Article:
JERUSALEM - Washington called off a meeting between Israeli Prime Minister Benjamin Netanyahu and the US Middle East envoy because of Israel's refusal to halt settlement growth, an Israeli newspaper said on Wednesday.
The mass-selling Yediot Aharonot, quoting an unnamed Israeli official, said that Washington issued a "stern" message to Netanyahu to halt all settlement activity on occupied Palestinian land, including so-called "natural growth" within existing settlements.
"Once you've finished the homework we gave you on stopping construction in the settlements, let us know. Until then, there's no point in having (US Middle East envoy George) Mitchell fly to Paris to meet you," the official said.
The meeting with Mitchell was to take place in Paris during Netanyahu's first visit to Europe since taking office earlier this year at the head of a hawkish right-wing government.
An Israeli official said Mitchell would instead meet Israel's Defence Minister Ehud Barak on Monday in Washington.
"This delay will enable us to throw light on topical questions which are now hanging in the air and have not been resolved," the official said Tuesday, without elaborating.
In recent weeks Washington has ramped up pressure on Netanyahu's government to halt all settlement activity in the occupied West Bank as part of efforts to relaunch the Middle East peace process.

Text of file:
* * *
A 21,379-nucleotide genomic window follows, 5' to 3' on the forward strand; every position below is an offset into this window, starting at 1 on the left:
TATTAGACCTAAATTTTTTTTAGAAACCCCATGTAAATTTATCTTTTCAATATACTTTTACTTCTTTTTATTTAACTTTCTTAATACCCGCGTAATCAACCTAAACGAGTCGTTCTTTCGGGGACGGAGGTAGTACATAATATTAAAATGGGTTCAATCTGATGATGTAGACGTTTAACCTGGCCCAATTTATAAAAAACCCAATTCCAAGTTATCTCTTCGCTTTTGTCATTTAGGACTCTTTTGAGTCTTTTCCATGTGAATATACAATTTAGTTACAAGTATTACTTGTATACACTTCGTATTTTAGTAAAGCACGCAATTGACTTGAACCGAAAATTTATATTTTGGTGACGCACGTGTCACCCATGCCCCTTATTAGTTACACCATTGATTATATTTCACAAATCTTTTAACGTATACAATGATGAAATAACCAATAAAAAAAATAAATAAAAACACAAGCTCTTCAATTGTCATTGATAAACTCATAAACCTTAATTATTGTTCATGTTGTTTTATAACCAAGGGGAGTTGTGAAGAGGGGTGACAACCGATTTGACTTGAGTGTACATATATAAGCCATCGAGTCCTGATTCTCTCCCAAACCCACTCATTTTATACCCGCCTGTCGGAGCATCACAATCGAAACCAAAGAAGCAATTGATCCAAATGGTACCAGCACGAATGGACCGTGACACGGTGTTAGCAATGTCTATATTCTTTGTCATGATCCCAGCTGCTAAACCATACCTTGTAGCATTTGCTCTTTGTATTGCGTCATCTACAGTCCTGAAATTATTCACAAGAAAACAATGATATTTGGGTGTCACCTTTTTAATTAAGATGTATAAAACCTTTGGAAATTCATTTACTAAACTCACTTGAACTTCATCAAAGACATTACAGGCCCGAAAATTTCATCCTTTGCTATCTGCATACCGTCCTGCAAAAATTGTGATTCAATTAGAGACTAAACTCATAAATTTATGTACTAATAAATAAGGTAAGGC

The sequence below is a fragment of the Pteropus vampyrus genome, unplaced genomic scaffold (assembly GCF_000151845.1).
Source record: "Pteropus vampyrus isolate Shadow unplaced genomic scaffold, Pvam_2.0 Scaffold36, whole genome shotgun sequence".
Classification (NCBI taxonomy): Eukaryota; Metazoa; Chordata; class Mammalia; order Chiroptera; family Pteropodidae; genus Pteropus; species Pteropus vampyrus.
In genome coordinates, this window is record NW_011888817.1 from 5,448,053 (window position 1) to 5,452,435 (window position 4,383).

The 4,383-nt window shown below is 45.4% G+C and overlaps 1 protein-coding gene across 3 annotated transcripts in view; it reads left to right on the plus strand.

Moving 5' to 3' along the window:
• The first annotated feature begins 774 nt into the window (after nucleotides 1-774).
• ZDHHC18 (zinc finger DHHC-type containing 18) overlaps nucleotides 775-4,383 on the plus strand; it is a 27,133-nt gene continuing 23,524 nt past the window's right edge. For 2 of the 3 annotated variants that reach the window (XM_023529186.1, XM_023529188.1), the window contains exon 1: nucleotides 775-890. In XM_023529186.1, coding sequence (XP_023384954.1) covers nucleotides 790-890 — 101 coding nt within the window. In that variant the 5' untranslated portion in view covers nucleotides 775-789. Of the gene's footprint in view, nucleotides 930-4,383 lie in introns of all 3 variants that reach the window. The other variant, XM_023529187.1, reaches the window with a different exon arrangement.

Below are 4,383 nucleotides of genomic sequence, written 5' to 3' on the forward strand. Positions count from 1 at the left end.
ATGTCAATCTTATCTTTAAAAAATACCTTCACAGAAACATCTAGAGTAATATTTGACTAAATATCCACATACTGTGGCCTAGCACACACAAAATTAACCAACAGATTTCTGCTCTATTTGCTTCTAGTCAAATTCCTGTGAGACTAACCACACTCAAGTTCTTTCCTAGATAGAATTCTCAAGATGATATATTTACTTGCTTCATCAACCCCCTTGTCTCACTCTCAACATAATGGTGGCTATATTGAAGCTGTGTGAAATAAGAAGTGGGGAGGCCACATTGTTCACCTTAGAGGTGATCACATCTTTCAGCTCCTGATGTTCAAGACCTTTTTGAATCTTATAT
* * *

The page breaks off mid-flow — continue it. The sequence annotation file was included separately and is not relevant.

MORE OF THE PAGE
The Palestinians have said they will not meet Netanyahu until Israel halts all settlement activity, and the presence of some 280,000 Israelis in more than 100 settlements across the territory has been seen as a major obstacle to peace efforts.
Netanyahu has vowed not to build new settlements, but said he would allow for "natural growth" within existing settlements, including the main settlement blocs Israel expects to keep in any future peace deal.
But US Secretary of State Hillary Clinton said in May that President Barack Obama had made it clear during Netanyahu's visit to Washington that he wants no "natural growth exceptions" to his call for a settlement freeze.
The international community considers all settlements in the occupied West Bank and east Jerusalem, which Israel seized in the 1967 Six Day war, to be illegal.